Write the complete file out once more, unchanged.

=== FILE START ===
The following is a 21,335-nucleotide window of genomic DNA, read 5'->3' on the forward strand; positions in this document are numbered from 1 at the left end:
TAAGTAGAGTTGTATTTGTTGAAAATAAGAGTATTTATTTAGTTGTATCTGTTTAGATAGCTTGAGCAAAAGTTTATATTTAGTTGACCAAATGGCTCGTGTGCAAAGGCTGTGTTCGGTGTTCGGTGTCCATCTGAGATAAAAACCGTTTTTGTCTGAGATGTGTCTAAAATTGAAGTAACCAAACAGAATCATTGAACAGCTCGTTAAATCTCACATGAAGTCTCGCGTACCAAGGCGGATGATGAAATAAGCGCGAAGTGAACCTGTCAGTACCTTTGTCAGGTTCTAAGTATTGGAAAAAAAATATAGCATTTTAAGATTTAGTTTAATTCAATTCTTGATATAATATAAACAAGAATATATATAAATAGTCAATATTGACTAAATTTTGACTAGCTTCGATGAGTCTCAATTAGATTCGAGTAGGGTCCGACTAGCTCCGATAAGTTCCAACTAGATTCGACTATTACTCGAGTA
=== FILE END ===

The following is a 21,335-nucleotide window of genomic DNA, read 5'->3' on the forward strand; positions in this document are numbered from 1 at the left end:
TAAGTAGAGTTGTATTTGTTGAAAATAAGAGTATTTATTTAGTTGTATCTGTTTAGATAGCTTGAGCAAAAGTTTATATTTAGTTGACCAAATGGCTCGTGTGCAAAGGCTGTGTTCGGTGTTCGGTGTCCATCTGAGATAAAAACCGTTTTTGTCTGAGATGTGTCTAAAATTGAAGTAACCAAACAGAATCATTGAACAGCTCGTTAAATCTCACATGAAGTCTCGCGTACCAAGGCGGATGATGAAATAAGCGCGAAGTGAACCTGTCAGTACCTTTGTCAGGTTCTAAGTATTGGAAAAAAAATATAGCATTTTAAGATTTAGTTTAATTCAATTCTTGATATAATATAAACAAGAATATATATAAATAGTCAATATTGACTAAATTTTGACTAGCTTCGATGAGTCTCAATTAGATTCGAGTAGGGTCCGACTAGCTCCGATAAGTTCCAACTAGATTCGACTATTACTCGAGTA